After the fall of France in May 1940, the British Expeditionary Force was miraculously evacuated from Dunkirk. Britain now stood alone to face Hitler's inevitable invasion attempt.
For the German army to be landed across the Channel, Hitler needed mastery of the skies - the RAF would have to be broken. So every day, throughout the summer, German bombers pounded the RAF air bases in the southern counties. Greatly outnumbered by the Luftwaffe, the pilots of RAF Fighter Command scrambled as many as five times a day and civilians watched skies criss-crossed with the contrails from the constant dogfights between Spitfires and Me-109s. Britain's very freedom depended on the outcome of that summer's battle.
Britain's air defences were badly battered and nearly broken, but against all odds 'The Few', as they came to be known, bought Britain's freedom - many with their lives.
These are the personal accounts of the pilots who fought and survived that battle. We will not see their like again.
On the night of 16-17 May 1943, nineteen Lancaster bombers from 617 Squadron headed for Germany. Their mission, for which they had been trained under a cloak of absolute secrecy, was to destroy the dams of the Ruhr Valley and in doing so cripple the Nazi industrial war effort. It was to become one of the most famous raids of WW2.
For the first time, acclaimed oral historian Max Arthur has gathered together the voices of the 'Dambusters', including Guy Gibson, commander of the mission and Barnes Wallis, who developed the iconic Bouncing Bomb. These voices tell of the hard training and sheer bravery that went into this legendary mission. We also hear from the German civilians who suffered the attack, who speak of the devastation that was wrought in their lives. This was a raid like no other, and in this extraordinary collection Max Arthur has created an enduring record of a unique event in British military history.
On 6 February 1958, a plane took off from a snowy Munich airport carrying probably the finest club side the world has ever known. Moments later, the aircraft crashed, killing some of the most legendary names in British football. This book is dedicated to those players - Roger Byrne, Tommy Taylor, the mighty Duncan Edwards and the others whose lives were cut off in their prime - and their indomitable manager, Sir Matt Busby.
Max Arthur has sought out all the players who survived the crash and spoken to the relatives and friends of those who died. From these interviews, sometimes serious but often humorous, he has captured their remarkable spirit and created a unique portrait of all the Busby Babes.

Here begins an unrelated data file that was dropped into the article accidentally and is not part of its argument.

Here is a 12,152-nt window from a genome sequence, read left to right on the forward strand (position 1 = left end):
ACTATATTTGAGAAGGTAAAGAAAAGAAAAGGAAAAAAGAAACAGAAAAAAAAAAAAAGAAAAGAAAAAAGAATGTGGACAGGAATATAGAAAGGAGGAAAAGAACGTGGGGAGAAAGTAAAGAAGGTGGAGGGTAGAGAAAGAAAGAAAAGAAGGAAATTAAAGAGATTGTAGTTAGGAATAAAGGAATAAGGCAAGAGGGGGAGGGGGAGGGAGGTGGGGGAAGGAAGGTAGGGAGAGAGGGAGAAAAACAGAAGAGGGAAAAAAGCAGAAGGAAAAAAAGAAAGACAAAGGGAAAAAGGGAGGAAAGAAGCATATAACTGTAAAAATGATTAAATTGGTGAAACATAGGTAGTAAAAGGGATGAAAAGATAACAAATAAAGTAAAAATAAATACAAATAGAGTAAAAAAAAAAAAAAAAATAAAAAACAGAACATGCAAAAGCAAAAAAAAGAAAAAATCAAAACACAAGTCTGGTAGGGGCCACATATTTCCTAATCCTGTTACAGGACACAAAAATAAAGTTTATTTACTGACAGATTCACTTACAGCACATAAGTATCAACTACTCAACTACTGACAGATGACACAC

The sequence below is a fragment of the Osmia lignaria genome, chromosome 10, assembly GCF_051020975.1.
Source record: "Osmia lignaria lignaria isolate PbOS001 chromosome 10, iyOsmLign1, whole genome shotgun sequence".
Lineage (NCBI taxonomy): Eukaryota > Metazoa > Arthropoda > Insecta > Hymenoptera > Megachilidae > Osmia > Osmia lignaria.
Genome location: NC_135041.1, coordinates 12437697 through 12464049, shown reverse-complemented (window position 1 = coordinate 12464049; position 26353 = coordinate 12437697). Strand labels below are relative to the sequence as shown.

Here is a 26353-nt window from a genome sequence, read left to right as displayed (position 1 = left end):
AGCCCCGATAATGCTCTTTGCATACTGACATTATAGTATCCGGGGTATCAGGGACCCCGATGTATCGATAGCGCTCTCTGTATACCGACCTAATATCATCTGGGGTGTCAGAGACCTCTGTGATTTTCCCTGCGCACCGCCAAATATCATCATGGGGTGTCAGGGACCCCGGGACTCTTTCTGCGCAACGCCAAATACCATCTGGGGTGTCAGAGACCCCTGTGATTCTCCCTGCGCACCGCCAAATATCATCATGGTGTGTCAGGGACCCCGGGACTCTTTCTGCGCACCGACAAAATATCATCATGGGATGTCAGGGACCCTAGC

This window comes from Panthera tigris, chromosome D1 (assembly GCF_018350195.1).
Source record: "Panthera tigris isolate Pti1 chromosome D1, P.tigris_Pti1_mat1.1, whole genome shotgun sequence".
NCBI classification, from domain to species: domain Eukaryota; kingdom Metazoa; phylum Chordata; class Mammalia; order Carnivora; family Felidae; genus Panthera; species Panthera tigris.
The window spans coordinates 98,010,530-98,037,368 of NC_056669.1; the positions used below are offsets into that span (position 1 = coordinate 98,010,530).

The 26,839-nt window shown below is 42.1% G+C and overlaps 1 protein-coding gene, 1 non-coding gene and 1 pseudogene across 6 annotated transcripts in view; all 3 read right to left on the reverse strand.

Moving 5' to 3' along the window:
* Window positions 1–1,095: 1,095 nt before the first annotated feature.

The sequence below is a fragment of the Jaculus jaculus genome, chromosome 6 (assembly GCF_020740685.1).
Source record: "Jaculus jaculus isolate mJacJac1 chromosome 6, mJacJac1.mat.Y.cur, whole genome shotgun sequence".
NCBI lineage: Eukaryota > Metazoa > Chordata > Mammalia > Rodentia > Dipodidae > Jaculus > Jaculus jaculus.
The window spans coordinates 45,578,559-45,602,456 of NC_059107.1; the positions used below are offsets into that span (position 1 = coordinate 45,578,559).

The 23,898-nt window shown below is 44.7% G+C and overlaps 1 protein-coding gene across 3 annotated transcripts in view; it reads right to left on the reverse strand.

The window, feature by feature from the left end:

The Imperial War Museum holds a vast archive of interviews with soldiers, sailors, airmen and civilians of most nationalities who saw action during WW2. As in the highly-acclaimed Forgotten Voices of the Great War, Max Arthur and his team of researchers spent hundreds of hours digging deep into this unique archive, uncovering tapes, many of which have not been listened to since they were created in the early 1970s. The result will be the first complete oral history of World War 2.
We hear at first from British, German and Commonwealth soldiers and civilians. Accounts of the impact of U.S. involvement after Pearl Harbour and the major effects it had on the war in Europe and the Far East is chronicled in startling detail, including compelling interviews from U.S. and British troops who fought against the Japanese. Continuing through from D-Day, to the Rhine Crossing and the dropping of the Atom Bomb in August 1945, this book is a unique testimony to one of the world's most dreadful conflicts. One of the hallmarks of Max Arthur's work is the way he involves those left behind on the home front as well as those working in factories or essential services. Their voices will not be neglected.
This unique landmark oral history uses first-hand accounts from ordinary men and women who were there. Gripping, poignant, surprising and even humorous, the personal experiences of these soldiers, civilians, marines and medics from both sides tell us what it was really like to live through what was supposed to be the war to end all wars. Skilfully assembled by acclaimed author and historian Max Arthur using the IWM’s remarkable sound archive, Forgotten Voices of the Great War became an instant classic on first publication with close to half a million copies sold.
In 1972, the Imperial War Museum began a momentous and important task. A team of academics, archivists and volunteers set about tracing First World War veterans and interviewing them in order to record the experiences of ordinary individuals in war. Since then the Sound Archive has grown to become the largest and most important oral history collections in the world. It now contains over 34,000 recordings, including interviews with veterans of both world wars – both service personnel and non-combatants – recordings relating to Britain and the Empire in the inter-war period 1919–1939, conflicts since 1945 and the Holocaust.
In 2002, Ebury Press published the first edition of Forgotten Voices of the Great War. It was both the first time many of these recordings had been transcribed and published, and the only comprehensive oral history of the First World War. Twelve further books covering aspects of the Second World War, the Falklands and the Victoria Cross followed, selling well over a million copies to date.